Some weeks, inspiration is my constant companion, but some weeks pass with no sparks or flickers. This week was the later. I finally cranked out a few haikus yesterday because I had to write something. Of course, my haikus are about vegetables. When you live on a farm and constantly discuss the different vegetables with your husband, vegetables don’t just creep into your thoughts, they are houseguests who become family members. Enjoy my veggie themed haikus!
I’ve read Robert Frost’s “Desert Places” every day this week. I love the imagery and have been especially moved by the fourth stanza. I co-opted his rhyming scheme for a poem I wrote this week, which was strange because my poems usually don’t rhyme. As I re-read “Desert Places”, I kept finding different alliteration patterns that added to the mood and meaning of his poem, creating a lyrical quality. My poetry doesn’t have this sense of details yet, but hopefully by studying some of the greats, I can learn. Even if you don’t read my poem, read and re-read “Desert Places”, you’ll be moved.
By: Robert Frost,
Snow falling and night falling fast, oh, fast
In a field I looked into going past,
And the ground almost covered smooth in snow,
But a few weeds and stubble showing last.
I wrote this poem in my head while doing little tasks around the lab that didn’t require my full mental attention. I think a lot about what a strange environment a science lab is. It’s not the environment of the stereotypical “mad scientist”, it’s just a work environment with a lot of sterile equipment and chemicals. But the work done in the lab is still peculiar; all these little tasks to understand minute details of the universe. There’s something incredible about understanding the universe in great detail, but also, at least for me, something unbelievable.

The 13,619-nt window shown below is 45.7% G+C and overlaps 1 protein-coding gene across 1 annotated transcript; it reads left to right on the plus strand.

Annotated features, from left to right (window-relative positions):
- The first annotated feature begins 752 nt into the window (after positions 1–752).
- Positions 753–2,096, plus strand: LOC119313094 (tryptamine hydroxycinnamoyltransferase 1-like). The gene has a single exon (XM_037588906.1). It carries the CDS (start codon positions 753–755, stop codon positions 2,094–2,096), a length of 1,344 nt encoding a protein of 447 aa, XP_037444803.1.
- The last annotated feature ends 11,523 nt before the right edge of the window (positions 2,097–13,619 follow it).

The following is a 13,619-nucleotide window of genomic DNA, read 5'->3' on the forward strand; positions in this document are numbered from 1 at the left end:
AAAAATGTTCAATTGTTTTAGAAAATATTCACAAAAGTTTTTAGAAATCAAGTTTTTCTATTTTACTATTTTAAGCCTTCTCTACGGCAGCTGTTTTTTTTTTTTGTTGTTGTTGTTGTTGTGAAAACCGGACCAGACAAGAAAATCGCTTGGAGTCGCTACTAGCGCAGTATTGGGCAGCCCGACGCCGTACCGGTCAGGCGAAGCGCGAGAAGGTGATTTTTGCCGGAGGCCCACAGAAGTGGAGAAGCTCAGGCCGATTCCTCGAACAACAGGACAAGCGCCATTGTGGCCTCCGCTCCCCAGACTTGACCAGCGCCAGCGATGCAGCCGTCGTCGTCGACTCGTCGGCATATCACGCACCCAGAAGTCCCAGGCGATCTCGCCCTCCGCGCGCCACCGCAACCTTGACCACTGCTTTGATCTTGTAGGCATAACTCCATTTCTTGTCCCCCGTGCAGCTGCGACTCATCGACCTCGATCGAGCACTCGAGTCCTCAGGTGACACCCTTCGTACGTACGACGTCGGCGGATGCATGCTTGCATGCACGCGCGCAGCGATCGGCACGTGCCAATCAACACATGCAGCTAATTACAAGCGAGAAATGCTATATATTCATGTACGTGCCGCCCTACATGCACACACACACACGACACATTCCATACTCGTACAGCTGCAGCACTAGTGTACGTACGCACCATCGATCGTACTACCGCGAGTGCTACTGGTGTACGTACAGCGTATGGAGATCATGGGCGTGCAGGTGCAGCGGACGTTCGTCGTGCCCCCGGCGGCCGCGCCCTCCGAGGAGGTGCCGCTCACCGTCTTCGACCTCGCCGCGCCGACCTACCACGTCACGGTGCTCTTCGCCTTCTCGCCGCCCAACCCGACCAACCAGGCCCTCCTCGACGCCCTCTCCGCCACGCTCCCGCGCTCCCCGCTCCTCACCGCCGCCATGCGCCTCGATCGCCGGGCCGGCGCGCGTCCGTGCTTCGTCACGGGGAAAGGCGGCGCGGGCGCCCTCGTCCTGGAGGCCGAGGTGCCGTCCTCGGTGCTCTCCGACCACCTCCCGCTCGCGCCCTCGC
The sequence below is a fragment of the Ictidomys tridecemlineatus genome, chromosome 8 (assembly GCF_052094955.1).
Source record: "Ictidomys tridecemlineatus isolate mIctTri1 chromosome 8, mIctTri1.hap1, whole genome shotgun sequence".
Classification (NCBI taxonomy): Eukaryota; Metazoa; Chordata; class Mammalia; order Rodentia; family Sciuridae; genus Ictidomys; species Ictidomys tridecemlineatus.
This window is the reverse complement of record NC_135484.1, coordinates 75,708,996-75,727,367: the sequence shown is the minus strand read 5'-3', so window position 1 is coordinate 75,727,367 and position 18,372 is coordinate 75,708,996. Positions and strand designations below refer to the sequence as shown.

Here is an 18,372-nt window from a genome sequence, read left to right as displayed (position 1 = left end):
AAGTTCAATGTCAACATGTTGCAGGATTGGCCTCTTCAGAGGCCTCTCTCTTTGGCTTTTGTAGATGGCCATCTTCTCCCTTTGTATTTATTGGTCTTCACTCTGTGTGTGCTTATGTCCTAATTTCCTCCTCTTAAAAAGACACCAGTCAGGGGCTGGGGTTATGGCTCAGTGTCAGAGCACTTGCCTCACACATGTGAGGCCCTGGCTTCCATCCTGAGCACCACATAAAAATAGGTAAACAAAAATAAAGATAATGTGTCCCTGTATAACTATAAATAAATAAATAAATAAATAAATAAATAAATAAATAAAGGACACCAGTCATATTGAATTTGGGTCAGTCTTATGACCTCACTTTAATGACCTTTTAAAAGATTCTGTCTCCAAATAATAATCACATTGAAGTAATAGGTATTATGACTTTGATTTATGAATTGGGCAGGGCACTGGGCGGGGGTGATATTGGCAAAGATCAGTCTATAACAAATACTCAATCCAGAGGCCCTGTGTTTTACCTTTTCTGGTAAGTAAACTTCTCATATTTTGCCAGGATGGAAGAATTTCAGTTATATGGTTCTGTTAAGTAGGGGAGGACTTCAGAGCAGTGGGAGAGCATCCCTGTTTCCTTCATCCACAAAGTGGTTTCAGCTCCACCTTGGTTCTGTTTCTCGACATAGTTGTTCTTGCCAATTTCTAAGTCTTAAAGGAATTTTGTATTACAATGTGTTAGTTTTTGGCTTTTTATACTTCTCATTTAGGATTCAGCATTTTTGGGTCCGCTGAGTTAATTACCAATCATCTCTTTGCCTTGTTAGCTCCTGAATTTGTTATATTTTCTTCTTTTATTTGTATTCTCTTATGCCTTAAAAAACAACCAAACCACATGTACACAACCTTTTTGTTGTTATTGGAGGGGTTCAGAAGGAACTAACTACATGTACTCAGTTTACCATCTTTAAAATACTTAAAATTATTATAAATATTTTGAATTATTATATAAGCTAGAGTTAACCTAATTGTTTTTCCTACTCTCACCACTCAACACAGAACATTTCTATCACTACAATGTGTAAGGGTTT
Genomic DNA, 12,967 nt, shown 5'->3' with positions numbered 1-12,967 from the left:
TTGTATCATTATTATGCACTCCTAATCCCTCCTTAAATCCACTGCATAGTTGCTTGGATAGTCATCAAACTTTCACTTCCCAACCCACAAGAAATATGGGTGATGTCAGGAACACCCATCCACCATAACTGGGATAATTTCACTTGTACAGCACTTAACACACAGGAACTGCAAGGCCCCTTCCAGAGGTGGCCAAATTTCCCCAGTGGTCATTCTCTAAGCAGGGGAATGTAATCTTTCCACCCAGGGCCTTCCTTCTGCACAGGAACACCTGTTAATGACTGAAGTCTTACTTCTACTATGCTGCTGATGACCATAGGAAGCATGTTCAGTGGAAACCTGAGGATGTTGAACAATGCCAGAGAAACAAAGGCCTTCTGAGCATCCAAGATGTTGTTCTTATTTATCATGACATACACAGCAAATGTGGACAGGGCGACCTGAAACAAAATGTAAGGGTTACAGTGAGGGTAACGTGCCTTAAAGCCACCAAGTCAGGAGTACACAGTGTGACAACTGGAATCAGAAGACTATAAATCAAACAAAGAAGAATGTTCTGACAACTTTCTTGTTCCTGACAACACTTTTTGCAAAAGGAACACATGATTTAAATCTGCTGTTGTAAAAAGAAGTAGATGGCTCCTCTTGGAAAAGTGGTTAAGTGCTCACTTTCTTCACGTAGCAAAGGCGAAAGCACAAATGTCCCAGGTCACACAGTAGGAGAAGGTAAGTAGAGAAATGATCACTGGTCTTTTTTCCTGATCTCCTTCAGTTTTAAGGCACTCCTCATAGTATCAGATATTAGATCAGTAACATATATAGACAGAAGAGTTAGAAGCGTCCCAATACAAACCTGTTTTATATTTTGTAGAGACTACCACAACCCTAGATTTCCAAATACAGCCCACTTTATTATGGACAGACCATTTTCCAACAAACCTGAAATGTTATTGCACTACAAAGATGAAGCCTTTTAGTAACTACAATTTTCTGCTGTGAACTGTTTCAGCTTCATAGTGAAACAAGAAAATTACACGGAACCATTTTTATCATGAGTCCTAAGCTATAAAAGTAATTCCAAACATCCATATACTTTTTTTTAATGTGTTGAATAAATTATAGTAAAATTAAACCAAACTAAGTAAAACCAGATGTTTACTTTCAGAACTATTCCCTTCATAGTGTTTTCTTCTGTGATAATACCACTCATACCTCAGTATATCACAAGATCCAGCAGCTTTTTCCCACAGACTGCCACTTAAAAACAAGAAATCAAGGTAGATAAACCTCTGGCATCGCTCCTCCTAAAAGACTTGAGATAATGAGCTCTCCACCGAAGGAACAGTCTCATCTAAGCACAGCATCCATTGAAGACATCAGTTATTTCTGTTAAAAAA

The other day, I smelled diesel exhaust and was instantly reminded of my time in East Africa. This also happens with fire smoke and sometimes, depending on the season, with rain. I’ll be physically present in one place and mentally across the globe all because of a smell, an invisible tug on my memory.
Several years ago, I found myself inexplicably drawn to canning, despite never canning, perhaps because of an unknown thread between my grandma and myself, a thread now materialized through her gift of her water bath canner.
Before I left South Dakota,
Grammy lead me to the basement,
into the laundry room with shelves
of holiday glassware,
assorted kitchen gadgets,
stacked cans of green beans and corn,
and placed in my hands, her water bath canner,
an inky, midnight-blue pot
with white speckles like constellations.
It jostled and rattled in the backseat
on the bumpy roads to Michigan.
With the passing of my grandpa on March 5, I realized I had lost three out of my four grandparents. Reflecting on his life led me to also reflect on the lives and deaths of my other grandfather and grandma that I have lost.
The one who left first.
Slowly evaporating, breathless among tubes
as her husband told and retold
their first meeting in Texas
when he was a charismatic flyboy
and I paced hospital corridors,
wondering how Christmas
would now work.
baptized me into new acquaintance
Sonja, my younger sister, is a joy and a blessing to all who cross her path. One of my deepest pleasures in life is to be her sister. She has shaped me into a more patient, compassionate person. On April 17, she was honored by her boss and advocate, Colleen and by the mayor of Sioux Falls with not only an award celebrating her volunteer work but also a proclamation that April 17, 2018, is Sonja Swenson Day. To truly celebrate Sonja Swenson Day in style, there would have had to be adorable babies to love on, puppies to snuggle and cookie-dough blizzards for all. I am proud to be the sister of Sonja. To honor Sonja Swenson Day 2018, here is a poem about my galactic sister.
Daughter of the star-breather,
cloaked in Celestial Powers,
enlightening the planet in the glow
of a full moon.